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Old 12-01-2016, 10:42 PM   #1
leistb
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Default Dallas Mayor Demands Halt Of Pension Fund Withdrawals Until "Solvency Restored"

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We've written several times over the past couple of months about the epic meltdown of the the Dallas Police and Firefighters Pension (DPFP) (see here, here and here for background). It all started when the Pension Board discovered that one of their real estate managers had been consistently overmarking illiquid real estate investments. That discovery resulted in an FBI investigation of the manager and a $1BN write down for the DPFP. In the wake of the writedowns, Dallas policemen and firefighters rushed for the exits and withdrew over $500mm in assets.

Fearing a "run on the bank" that could push the whole city of Dallas into bankruptcy, Mayor Mike Rawlings has just sent a scathing letter to the DPFP Pension Board demanded that withdrawals be halted immediately until the "solvency and actuarial soundness of the Pension System is restored."
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Old 12-01-2016, 11:26 PM   #2
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Ouch! I can't help but wonder how many more funds are hiding sludge.
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Old 12-01-2016, 11:32 PM   #3
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Ouch! I can't help but wonder how many more funds are hiding sludge.
I heard an educated guess the other day that put the number in the neighborhood of around $1.5 trillion in the hole for pension funds nationwide.
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Old 12-01-2016, 11:36 PM   #4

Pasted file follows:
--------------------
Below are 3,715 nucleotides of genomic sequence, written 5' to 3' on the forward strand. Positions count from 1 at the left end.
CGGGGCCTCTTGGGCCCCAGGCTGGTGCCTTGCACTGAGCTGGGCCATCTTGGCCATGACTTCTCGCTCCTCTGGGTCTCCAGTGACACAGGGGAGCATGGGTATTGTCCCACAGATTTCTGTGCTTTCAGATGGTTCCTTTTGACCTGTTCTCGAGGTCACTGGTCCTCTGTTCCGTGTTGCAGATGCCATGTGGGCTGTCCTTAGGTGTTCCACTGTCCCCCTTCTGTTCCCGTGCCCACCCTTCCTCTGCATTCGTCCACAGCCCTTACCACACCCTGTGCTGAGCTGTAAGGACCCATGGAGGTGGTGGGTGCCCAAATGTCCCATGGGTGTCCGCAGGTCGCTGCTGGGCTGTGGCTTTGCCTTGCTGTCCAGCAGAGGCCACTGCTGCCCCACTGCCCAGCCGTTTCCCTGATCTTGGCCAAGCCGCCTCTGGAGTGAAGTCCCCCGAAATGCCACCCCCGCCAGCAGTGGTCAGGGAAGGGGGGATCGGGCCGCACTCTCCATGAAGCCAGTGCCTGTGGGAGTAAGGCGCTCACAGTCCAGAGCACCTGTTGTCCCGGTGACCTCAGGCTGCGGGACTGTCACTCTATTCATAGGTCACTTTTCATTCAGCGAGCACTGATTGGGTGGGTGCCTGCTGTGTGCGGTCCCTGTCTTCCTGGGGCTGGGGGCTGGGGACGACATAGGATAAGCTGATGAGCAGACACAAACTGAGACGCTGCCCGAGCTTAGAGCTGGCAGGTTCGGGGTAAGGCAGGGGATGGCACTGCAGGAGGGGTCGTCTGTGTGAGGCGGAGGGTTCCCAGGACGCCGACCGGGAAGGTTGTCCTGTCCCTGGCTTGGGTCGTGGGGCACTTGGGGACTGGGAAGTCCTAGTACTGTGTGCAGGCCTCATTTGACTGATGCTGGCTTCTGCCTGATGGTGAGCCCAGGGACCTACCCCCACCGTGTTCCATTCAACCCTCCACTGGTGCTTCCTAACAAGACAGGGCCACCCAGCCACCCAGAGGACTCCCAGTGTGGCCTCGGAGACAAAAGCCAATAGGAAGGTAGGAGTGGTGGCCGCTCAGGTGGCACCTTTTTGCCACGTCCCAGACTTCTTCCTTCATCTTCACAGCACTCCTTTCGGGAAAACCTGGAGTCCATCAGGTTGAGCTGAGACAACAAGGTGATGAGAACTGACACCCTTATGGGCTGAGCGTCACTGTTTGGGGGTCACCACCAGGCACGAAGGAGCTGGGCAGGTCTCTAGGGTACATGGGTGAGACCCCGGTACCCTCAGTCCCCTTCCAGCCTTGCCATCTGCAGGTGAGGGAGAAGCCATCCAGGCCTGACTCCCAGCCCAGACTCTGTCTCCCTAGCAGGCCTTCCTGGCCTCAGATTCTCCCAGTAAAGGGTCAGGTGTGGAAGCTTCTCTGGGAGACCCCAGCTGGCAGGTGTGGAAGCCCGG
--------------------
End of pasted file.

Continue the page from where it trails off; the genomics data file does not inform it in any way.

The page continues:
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I'd "heard" similar numbers - that's staggering, terrifying if true.
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Old 12-01-2016, 11:39 PM   #5
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Houston Police, Fire and Municipal pensions aren't much better.

Firefighters are worse off because some deal in the past or something they made they don't get Social Security. (Exempted from paying, so they don't get it at retirement or something like that.)

Because the Firefighters pensions are in trouble some are only getting US$1k/month.

Some of the "reforms" are to assume a 7% return on investment instead of 8-8.5%

Ha! 7% consistently. Muse be nice. No way they are going to make that.

Gory details here: http://www.houstonchronicle.com/news...n-10004203.php
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Old 12-02-2016, 01:30 AM   #6
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A 7% ROI would be a pretty decent year but is unrealistic year after year.
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Old 12-02-2016, 09:13 AM   #7
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My brother retired at 3/4 salary and full benefits. But there was a trick to it. They didn't base 3/4 salary on your average salary over the course of employment, they based it on what was earned during the last year of service. The department would promote those soon to retire and then load them with overtime. In my brother's case he was not only promoted he slept in his office "on call" 5 days a week, earning well over 200k that last year. That's right, he has been getting $150k per year, plus 100% of medical, dental, and prescription costs covered for the last 10 years. He brags that he has over two million dollars in the bank. So does his wife, who is a nurse who was employed by the same system. They're in their late 50's so the city can expect to continue paying them for the next 20-30 years.

Unions demand high salaries, good working conditions, top of the line benefits, they want 4 to 8 weeks of annual vacation and sick days to accrue, etc. (Plus, public service unions are VERY active politically, if you don't get their support in most cities you can forget about being elected.) The cities can't afford what the unions want. So they defer payout by offering better retirement benefits. Now it is time to pay the piper, and it is simply unsustainable.
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Old 12-02-2016, 09:20 AM   #8
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Originally Posted by flourbug View Post